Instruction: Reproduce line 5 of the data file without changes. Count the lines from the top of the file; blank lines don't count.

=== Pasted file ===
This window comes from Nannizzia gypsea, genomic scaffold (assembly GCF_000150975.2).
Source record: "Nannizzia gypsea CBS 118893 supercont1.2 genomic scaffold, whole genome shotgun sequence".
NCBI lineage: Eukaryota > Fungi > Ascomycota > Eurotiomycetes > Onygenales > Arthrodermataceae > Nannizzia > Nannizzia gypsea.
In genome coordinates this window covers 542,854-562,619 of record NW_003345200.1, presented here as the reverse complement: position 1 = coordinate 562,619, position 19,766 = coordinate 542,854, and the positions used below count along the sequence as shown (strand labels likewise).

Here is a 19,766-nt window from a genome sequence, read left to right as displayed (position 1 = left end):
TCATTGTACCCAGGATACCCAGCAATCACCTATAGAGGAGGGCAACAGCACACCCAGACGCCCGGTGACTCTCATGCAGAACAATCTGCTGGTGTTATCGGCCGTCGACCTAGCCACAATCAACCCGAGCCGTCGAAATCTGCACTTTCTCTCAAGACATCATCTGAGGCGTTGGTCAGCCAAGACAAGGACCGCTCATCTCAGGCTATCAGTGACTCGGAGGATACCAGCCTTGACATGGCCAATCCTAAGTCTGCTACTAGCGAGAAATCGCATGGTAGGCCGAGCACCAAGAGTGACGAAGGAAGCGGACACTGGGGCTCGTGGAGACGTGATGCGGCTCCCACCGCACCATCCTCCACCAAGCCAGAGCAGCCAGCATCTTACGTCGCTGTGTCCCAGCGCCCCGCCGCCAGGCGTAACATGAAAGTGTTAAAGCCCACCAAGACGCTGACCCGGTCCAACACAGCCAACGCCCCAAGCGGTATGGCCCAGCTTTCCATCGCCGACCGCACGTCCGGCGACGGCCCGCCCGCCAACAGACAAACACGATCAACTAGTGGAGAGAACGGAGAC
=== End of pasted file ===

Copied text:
Here is a 19,766-nt window from a genome sequence, read left to right as displayed (position 1 = left end):